A conservative German state governor is considering a ban on students wearing the all-encompassing Muslim burqa in schools, according to an interview published on Sunday ahead of regional elections next month.
The state of Hesse -- which includes Germany's financial center, Frankfurt -- already has the country's widest-reaching legislation preventing public school teachers and civil servants from wearing head scarves at work.
Governor Roland Koch, a prominent member of Chancellor Angela Merkel's Christian Democrats, was quoted as telling the weekly Focus that his government "specifically encourages the integration of the Muslim population in our society."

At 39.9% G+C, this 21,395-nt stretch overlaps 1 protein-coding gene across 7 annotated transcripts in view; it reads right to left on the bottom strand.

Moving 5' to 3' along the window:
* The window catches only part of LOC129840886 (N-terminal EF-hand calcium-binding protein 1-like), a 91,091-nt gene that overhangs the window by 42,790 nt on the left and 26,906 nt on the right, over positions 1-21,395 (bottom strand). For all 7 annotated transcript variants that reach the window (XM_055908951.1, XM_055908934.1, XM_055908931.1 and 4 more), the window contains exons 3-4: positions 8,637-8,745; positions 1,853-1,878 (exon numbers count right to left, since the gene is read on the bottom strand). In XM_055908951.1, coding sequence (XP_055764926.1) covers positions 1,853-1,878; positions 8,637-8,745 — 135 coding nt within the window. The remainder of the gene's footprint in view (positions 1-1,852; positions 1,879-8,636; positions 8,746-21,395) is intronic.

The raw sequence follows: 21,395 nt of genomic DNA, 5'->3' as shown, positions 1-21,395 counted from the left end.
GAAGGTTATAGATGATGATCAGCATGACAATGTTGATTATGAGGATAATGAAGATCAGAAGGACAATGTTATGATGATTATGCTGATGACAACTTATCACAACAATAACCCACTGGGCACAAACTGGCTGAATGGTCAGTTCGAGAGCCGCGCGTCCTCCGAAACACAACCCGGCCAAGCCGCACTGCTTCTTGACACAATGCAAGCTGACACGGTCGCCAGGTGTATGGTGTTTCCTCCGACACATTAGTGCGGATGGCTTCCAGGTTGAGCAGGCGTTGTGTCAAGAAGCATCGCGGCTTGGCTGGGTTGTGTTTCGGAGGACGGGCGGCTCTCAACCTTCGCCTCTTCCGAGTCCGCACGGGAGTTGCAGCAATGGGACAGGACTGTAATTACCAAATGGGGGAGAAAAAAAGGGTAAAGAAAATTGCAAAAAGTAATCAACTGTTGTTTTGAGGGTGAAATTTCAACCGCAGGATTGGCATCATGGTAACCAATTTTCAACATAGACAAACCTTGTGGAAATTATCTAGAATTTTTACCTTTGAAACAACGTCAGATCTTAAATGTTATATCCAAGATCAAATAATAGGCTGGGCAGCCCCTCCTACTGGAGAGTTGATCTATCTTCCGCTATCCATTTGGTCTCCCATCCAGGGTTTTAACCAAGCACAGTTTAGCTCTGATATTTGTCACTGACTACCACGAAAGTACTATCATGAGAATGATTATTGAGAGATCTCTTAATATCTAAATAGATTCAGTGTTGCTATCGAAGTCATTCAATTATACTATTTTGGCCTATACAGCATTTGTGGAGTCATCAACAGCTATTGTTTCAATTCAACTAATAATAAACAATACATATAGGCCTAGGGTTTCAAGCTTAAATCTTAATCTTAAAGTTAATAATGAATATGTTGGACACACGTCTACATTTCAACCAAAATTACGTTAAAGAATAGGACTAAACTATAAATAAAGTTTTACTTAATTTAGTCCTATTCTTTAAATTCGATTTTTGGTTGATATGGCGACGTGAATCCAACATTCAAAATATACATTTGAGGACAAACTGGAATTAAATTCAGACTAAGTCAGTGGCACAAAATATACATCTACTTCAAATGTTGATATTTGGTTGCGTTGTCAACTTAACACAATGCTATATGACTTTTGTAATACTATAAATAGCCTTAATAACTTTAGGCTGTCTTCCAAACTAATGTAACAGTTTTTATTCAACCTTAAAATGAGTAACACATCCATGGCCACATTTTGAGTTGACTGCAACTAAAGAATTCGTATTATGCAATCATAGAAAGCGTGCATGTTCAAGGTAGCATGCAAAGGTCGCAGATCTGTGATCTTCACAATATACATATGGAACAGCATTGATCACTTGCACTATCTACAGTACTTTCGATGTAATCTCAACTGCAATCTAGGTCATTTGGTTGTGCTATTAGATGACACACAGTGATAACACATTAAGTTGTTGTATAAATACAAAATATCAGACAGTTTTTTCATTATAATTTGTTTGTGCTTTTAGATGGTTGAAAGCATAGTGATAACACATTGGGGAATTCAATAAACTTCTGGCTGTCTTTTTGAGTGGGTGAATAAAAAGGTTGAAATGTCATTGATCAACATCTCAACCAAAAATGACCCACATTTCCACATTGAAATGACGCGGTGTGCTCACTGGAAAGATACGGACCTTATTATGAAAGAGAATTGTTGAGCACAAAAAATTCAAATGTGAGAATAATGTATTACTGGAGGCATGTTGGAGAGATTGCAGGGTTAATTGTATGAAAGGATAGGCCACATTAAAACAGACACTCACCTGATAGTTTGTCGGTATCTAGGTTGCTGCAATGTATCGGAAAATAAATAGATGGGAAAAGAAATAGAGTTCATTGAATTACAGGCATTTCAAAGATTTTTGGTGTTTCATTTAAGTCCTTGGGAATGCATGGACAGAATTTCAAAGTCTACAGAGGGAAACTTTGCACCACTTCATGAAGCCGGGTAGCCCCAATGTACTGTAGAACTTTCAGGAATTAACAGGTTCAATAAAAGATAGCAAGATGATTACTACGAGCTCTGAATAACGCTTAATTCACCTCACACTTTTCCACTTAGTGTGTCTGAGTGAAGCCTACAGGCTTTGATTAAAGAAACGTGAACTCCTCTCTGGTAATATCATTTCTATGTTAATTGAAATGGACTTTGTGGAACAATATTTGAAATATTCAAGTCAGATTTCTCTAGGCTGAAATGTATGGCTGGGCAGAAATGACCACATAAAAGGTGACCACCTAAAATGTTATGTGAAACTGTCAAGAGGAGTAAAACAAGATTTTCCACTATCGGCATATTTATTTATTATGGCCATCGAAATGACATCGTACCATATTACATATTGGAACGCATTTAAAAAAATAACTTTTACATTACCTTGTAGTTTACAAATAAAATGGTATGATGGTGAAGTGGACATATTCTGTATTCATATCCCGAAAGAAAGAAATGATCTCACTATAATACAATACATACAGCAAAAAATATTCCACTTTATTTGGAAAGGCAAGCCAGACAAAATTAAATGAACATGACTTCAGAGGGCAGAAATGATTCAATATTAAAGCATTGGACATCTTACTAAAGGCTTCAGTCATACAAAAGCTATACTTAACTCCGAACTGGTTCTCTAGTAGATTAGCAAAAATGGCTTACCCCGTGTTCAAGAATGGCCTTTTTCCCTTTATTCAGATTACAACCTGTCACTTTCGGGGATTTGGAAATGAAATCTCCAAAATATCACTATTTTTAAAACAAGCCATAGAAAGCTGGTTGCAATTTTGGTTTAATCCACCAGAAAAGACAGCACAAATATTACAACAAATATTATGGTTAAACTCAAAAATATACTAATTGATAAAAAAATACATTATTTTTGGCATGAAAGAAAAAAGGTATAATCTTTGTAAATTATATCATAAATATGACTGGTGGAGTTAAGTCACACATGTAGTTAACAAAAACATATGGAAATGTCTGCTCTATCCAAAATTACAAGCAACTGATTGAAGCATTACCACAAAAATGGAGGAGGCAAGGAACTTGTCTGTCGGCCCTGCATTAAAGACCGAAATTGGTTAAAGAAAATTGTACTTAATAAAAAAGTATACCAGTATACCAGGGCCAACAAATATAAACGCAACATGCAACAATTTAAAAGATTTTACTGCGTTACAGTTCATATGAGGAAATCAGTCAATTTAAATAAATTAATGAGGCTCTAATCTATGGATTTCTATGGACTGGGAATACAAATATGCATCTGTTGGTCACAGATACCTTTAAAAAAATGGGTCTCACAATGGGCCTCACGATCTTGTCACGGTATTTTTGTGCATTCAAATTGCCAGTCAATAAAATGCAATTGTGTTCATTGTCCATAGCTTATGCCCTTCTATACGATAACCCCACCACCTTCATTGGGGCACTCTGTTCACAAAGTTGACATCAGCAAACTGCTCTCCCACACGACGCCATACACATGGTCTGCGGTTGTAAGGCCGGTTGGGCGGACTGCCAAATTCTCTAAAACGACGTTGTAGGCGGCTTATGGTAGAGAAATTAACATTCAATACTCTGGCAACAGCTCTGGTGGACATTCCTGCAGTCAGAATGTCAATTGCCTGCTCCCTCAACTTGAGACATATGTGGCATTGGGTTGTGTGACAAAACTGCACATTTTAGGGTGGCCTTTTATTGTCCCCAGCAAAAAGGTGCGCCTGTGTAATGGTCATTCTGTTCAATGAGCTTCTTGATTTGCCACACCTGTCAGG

"Many Muslims feel that they are put under pressure from within their own ranks -- that is not acceptable," he said, according to the report. "That is why we are also thinking about a burqa ban in schools."
"A fully veiled girl cannot participate equally in classes -- she is massively obstructed in the development of her personality," Koch was quoted as saying. "Every student must be able to show her face openly."
Koch added that he has no intention of preventing female students from wearing head scarves at school.
Koch has governed Hesse since 1999, when he ousted a center-left regional administration following a campaign in which his party hit out at a federal government proposal to liberalise German citizenship laws.
Source: India Times (English)
See also: Hesse: Court upholds headscarf ban